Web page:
Erythrasma is a chronic infection of the skin that appears in the body folds as flat copper spots. The causative agent of this infection is Corynebacterium minutissimum (C. minutissimum). Erythrasma can be treated with antiseptics or topical antibiotics. The study aimed to investigate the antibiotics susceptibility patterns, and the presence of the erythromycin resistance gene (ermX and mefA) in C. minutissimum isolates in skin lesions with suspected erythrasma. From July 2020 to May 2022, 278 skin scrub specimens were collected from patients admitted to the hospital of Tabriz University of Medical Sciences. Specimens were incubated on the blood agar plates and isolates were identified by microbiological laboratory methods. The antibiotic susceptibility patterns were determined by the disk diffusion method and resistance genes of ermX and mefA were detected by the PCR method. Out of 278 specimens, 41 C. minutissimum isolates (14.74%) were recovered. The highest frequency of resistance was observed to a penicillin (75.6%) followed by erythromycin and clarithromycin (39.02%), clindamycin (30.05%), tetracycline (24.2%), and gentamicin and neomycin (19.5%). The frequencies of ermX and mefA genes were 75% and 12.5%, respectively. Resistance to antimicrobial drugs was common and worrying. Resistance to erythromycin in C. minutissimum is mainly related to the ermX gene.

1. Introduction

Erythrasma is a chronic infection of the skin’s outer layers that are often found in the folds of the body such as the navel, groin, under the breasts, and underarms. This infection is associated with mild inflammation without vesicle secretion, but it is accompanied by mild and often asymptomatic scaling. It is less common in the armpit but is more common in the foot and then in the groin, which is the most common site of skin infection [1]. Erythrasma is a worldwide disease and its prevalence has been reported from 4 to 15% in the general population and up to 40% in athletes. Erythrasma is often reported in hot and humid areas and often occurs in adults and is less common in children. Worldwide, it is more common in males than females. The incidence of erythrasma may increase with age [24]. In the elderly, it accounts for 17.6% of bacterial skin infections and 44% of foot infections in patients with diabetes. Erythrasma has been reported from Iran as the second most common infection (35%) among patients with superficial and cutaneous intertriginous infections [5]. The rate of erythrasma has been reported at 46.7% among patients with clinically suspected tinea pedis from Turkey [6]. Predisposing factors that increase the risk of erythrasma include obesity, diabetes, hot and humid environments, skin disorders, and excessive sweating. Lack of personal hygiene and increased humidity can exaggerate the symptoms of the disease [7, 8]. Skin lesions in erythrasma may often be confused with fungal infections.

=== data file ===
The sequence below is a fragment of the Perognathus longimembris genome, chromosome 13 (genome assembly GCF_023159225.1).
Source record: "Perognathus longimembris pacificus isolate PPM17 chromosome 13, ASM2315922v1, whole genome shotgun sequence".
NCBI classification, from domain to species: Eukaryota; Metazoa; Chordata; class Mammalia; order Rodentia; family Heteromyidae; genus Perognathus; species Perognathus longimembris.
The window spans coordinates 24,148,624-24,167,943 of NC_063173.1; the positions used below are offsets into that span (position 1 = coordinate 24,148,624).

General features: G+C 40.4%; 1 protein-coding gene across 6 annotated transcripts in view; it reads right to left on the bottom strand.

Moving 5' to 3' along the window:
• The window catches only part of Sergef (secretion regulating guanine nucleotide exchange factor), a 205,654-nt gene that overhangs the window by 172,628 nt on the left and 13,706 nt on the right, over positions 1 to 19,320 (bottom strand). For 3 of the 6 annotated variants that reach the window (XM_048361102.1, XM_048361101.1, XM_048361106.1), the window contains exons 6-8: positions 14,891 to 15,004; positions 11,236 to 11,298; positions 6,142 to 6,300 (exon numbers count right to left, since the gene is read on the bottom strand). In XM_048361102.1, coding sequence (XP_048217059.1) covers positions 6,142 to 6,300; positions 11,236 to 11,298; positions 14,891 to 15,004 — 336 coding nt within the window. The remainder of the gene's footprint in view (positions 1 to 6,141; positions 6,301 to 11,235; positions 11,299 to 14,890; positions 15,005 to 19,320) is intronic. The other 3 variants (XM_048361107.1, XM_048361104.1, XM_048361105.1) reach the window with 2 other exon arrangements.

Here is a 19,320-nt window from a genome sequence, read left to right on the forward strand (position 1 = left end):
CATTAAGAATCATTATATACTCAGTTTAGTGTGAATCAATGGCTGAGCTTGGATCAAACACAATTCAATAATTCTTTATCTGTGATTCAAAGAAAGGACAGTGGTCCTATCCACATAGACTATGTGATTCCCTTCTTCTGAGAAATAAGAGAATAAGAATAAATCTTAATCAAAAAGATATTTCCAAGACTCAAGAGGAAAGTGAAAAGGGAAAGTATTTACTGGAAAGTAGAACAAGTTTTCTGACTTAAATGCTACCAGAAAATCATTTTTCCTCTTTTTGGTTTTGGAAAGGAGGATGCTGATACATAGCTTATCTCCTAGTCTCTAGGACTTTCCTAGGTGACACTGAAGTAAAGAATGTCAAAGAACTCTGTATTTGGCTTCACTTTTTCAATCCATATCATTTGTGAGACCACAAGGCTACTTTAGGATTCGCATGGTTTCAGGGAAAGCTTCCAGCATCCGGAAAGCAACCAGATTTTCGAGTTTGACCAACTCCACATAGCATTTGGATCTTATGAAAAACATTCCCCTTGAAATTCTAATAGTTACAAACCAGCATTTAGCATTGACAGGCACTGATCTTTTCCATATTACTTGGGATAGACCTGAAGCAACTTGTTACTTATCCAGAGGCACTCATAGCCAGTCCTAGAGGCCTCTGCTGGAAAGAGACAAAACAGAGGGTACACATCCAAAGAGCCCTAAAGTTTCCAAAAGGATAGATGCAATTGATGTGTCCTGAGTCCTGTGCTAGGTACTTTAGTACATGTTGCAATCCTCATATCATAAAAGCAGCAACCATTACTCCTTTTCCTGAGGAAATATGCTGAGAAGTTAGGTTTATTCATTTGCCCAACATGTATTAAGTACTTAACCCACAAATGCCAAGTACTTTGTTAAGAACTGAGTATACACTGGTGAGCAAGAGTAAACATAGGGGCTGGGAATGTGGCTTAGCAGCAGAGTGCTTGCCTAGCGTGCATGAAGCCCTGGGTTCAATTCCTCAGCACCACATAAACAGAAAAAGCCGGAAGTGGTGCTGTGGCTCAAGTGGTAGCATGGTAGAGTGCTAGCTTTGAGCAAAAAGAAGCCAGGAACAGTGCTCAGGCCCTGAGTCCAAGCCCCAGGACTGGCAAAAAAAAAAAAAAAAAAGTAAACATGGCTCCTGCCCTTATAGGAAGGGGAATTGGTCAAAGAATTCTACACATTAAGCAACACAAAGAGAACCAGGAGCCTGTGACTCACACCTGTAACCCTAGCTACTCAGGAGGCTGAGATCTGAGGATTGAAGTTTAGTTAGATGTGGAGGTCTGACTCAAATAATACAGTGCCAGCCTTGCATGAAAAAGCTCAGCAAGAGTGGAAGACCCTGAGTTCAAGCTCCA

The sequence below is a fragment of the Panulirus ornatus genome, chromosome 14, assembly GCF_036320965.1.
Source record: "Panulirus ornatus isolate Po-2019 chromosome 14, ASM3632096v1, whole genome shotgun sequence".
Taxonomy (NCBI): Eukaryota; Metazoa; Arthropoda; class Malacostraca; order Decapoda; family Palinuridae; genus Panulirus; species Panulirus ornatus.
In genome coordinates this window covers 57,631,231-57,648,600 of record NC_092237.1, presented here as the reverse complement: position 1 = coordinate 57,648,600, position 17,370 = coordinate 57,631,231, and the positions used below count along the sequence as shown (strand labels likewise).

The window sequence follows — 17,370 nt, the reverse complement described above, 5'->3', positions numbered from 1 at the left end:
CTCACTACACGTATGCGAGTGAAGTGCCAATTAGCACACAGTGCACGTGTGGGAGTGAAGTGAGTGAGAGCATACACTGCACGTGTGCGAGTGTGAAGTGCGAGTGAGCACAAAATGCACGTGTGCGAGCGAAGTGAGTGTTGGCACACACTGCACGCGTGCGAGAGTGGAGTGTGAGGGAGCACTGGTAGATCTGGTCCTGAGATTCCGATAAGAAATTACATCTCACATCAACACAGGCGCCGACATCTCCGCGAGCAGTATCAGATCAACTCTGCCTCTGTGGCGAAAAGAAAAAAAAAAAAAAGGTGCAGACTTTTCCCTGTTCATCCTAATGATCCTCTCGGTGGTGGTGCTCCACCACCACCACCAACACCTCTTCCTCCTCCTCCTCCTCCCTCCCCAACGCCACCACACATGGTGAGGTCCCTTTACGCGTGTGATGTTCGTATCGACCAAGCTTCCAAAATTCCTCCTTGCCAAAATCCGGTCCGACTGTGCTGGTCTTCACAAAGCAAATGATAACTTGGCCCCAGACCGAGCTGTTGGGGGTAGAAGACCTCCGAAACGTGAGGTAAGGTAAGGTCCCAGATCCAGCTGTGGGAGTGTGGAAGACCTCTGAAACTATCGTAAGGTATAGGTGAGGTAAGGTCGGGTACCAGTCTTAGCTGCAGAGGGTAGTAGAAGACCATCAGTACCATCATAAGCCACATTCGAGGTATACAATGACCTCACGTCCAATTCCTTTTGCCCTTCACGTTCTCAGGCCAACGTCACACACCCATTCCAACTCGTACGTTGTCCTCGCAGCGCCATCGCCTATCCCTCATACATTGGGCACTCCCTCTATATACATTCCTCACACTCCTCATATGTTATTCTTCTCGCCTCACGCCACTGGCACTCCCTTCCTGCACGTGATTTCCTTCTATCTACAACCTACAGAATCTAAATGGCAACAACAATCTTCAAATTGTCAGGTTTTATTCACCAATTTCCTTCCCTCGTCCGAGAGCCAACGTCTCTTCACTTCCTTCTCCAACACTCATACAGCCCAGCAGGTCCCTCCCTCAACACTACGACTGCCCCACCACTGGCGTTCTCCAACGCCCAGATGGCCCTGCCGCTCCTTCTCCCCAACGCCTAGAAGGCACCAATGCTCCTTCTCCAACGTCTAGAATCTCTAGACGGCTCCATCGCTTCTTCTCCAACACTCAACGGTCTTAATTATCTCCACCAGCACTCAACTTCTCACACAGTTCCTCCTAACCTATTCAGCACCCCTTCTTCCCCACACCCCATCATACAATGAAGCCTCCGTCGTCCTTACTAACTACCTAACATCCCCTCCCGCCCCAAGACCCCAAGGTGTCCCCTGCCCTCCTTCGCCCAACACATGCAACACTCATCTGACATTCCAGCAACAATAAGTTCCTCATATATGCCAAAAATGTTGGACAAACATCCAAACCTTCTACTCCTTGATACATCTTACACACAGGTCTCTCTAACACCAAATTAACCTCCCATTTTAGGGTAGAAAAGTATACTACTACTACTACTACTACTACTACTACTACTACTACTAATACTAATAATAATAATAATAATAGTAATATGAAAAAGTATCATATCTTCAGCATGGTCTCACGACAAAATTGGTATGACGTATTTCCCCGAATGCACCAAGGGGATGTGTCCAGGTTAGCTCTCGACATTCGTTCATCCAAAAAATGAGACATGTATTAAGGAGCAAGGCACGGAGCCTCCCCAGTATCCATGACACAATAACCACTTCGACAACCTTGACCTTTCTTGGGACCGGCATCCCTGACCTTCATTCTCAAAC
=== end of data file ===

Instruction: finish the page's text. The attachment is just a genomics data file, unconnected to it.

The causative agent of erythrasma is a bacterium named Corynebacterium minutissimum (C. minutissimum) that is classified taxonomy as phylum Actinobacteria, class Actinomycetia, order Corynebacteriales, and belongs to the family Corynebacteriaceae. C. minutissimum is gram-positive, nonacid fast, catalase-positive, nonspore-forming, urease-negative, nonmotile, gelatinase-negative, and facultative anaerobic bacillus. C. minutissimum is the normal microbiota of the skin and belongs to the group of diphtheroid bacteria [911].

To manage erythrasma, there are several topical and oral treatments including clindamycin or erythromycin, and clarithromycin [1]. Antibiotic resistance has risen to warn levels around the world, and new mechanisms of resistance are emerging and expanding globally, threatening our ability to treat common infectious diseases such as erythrasma [12]. Therefore, it is necessary to reevaluate the available therapeutic drugs for the treatment of drug-resistant infections caused by C. minutissimum. The aim of this study was to evaluate the frequency of C. minutissimum from the skin lesions with suspected erythrasma, characterization of antibiotic susceptibility pattern, and the presence of the erythromycin resistance genes (ermX and mefA) in isolates from Tabriz, Iran.